Substance Abuse Glossary
Wine, beer, and liquor enter the bloodstream through the stomach. As this occurs, sensory functions are numbed while brain activity and reflexes are impaired. The consumption of alcohol may eventually create a desire for further substance abuse. An increased tolerance, lack of self-control, and alcohol dependence follow. The liver, heart, and brain are most affected by the abuse of alcohol.
Cocaine creates a sense of elation, numbs the senses and can dramatically change the central nervous system. As a result of cocaine abuse, a person can experience behavioral changes and mental delusions. Crack is a form of cocaine that can be smoked and can cause permanent damage to brain cell activity and shrink blood vessels. Crack can damage major organs as the blood vessels stop transmitting normal bodily signals, which can lead to death after consuming the highly addictive drug.
- What You Need to Know About Cocaine
- Cocaine & Other Drug Effects on Your Eyes
- How to Tell if Someone Is on Cocaine
Also known as crystal methamphetamine, crystal meth is often produced using homemade methods, which makes it extremely dangerous. Meth can be taken through the nose (snorting) or by injection. It creates side effects that can damage the central nervous system and destroy the brain’s neurotransmitters.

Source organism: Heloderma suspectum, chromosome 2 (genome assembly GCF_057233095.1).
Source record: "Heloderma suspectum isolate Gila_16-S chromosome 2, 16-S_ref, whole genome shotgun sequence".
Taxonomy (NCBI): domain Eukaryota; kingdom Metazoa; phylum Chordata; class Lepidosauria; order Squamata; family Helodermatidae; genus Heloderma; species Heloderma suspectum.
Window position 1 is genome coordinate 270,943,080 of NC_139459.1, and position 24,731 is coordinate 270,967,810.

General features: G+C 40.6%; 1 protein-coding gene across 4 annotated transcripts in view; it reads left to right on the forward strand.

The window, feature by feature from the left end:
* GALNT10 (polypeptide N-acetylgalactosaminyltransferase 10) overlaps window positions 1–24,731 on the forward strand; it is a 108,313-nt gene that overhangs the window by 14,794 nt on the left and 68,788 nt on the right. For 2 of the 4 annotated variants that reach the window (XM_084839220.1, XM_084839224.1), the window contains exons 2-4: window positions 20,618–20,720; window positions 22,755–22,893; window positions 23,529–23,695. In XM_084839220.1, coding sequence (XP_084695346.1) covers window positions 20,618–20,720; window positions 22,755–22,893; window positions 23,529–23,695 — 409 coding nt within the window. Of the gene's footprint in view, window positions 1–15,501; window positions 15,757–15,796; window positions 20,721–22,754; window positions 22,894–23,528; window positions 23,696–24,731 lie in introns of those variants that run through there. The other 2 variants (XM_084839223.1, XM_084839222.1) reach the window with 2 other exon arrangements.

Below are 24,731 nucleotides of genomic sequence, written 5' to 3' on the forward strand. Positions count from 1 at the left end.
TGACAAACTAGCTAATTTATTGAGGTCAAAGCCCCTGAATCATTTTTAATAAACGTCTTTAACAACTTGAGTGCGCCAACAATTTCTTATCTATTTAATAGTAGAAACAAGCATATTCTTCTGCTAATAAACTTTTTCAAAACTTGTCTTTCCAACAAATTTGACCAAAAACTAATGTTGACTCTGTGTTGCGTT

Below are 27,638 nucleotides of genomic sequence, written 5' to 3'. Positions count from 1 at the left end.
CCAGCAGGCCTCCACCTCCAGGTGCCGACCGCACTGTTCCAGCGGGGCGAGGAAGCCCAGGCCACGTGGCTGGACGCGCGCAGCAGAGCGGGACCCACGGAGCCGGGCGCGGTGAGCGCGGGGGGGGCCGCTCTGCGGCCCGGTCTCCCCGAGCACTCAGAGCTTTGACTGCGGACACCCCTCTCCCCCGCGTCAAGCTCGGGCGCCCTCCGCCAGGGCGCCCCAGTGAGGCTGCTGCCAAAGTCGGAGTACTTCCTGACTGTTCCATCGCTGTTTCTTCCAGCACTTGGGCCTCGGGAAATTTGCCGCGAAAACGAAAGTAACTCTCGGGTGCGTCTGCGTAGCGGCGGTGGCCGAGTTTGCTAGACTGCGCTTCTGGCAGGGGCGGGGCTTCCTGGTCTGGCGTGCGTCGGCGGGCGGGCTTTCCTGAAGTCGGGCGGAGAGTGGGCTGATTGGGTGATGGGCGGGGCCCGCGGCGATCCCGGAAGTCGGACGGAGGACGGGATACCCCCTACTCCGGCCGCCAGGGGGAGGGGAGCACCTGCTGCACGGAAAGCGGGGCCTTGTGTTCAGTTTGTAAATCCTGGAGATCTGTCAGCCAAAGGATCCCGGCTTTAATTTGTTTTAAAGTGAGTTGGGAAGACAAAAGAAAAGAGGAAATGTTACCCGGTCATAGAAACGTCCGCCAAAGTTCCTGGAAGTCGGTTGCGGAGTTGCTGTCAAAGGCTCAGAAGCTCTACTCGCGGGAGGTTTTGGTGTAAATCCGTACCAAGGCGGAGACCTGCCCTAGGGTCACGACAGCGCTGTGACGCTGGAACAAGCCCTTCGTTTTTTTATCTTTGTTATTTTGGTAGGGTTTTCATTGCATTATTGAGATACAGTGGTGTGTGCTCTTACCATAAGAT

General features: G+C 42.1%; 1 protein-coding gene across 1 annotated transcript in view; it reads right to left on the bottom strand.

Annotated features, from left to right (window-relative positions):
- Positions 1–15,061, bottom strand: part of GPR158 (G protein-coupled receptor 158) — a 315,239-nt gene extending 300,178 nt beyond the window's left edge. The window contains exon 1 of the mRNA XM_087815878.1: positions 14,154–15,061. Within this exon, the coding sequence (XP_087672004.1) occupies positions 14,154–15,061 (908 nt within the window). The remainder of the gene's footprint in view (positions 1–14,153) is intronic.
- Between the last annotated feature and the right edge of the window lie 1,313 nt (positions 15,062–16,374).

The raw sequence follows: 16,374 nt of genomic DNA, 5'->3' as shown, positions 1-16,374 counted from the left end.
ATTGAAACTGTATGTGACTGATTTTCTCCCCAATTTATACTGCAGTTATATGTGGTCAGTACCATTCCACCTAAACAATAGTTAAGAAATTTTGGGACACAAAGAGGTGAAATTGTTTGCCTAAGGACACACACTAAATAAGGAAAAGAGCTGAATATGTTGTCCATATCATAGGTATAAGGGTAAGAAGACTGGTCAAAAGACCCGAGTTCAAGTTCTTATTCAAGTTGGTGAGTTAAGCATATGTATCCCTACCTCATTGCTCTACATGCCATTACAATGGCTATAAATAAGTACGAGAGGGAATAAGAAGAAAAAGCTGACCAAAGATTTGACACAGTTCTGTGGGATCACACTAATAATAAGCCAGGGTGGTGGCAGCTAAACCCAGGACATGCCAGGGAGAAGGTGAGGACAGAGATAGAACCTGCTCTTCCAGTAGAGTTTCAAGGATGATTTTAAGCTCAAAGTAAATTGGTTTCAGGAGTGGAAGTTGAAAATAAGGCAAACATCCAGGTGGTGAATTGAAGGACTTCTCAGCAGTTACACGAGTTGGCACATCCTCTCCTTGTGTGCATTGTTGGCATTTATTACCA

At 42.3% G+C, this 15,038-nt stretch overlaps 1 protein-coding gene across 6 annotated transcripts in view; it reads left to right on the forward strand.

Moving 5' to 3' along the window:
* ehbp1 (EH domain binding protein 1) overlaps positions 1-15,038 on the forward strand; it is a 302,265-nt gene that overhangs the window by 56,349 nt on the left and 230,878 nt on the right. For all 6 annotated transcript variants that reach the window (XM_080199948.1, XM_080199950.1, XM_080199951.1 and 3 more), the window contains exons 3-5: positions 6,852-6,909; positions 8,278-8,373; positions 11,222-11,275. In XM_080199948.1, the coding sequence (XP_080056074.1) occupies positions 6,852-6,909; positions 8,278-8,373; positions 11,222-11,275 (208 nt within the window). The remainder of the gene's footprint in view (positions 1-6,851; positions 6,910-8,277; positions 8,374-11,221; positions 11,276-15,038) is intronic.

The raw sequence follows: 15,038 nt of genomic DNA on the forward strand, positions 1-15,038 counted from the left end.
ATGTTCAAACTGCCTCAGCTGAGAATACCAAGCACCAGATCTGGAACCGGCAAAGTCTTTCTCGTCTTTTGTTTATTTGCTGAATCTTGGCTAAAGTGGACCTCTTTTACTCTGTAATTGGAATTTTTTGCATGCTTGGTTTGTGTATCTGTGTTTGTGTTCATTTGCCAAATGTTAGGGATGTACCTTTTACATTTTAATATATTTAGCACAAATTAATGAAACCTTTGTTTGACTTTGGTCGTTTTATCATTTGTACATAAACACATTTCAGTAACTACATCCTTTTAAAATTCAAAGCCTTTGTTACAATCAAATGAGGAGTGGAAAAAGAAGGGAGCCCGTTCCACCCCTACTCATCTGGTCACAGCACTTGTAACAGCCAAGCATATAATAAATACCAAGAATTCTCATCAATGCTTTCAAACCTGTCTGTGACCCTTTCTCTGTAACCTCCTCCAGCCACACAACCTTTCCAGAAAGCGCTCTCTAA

Psychedelics, better known as hallucinogens, can cause severe side effects to the brain as they alter the sensory and perceptual processes. Hallucinogens increase blood pressure, and panic and heart attacks can also be caused by hallucinogens.
Chemical inhalation, such as the inhalation of glue or aerosol, alters the mind and numbs the nervous system. Amyl and butyl nitrate are the two main chemicals and that cause mind-altering experiences during inhalation. Similar to cocaine, the numbing of the central nervous system can lead to death when vital organs stop working.
When ingested, typically through smoking, marijuana releases 1,600 chemicals into the body. Marijuana produces a “high” through the Delta9-THC chemical, which numbs the nervous system. Users will suffer from reduced ambition and a lowered sense of responsibility. THC is stored in the fatty portions of the body, which means as the body burns fat, more of the chemical is released into the body. THC can remain in a person’s system for an extended period of time and can affect the liver, reproductive system, and the brain.
Painkillers & Opiates
Opiates are typically found in painkillers, such as Oxycontin and Percocet, as well as heroin. Opiates were initially used medicinally to cure pain and digestion issues, but have recently become a common source of addiction. Even when consumed infrequently, opiates can lead to a dependency. With prolonged use, opiates can cause severe infections and dangerous withdrawal symptoms.
Prescription medications can cause a prolonged dependency, even when taken as medically recommended. As the body adapts to treatment through prescription drugs, a dependency on the drug is created. When the person attempts to stop using the medication, the original issue comes back, often with greater intensity. This results in a cycle of treating the issue and attempting to break free from dependency. Breaking this cycle often involves professional help and may require medical detox and longer-term treatment.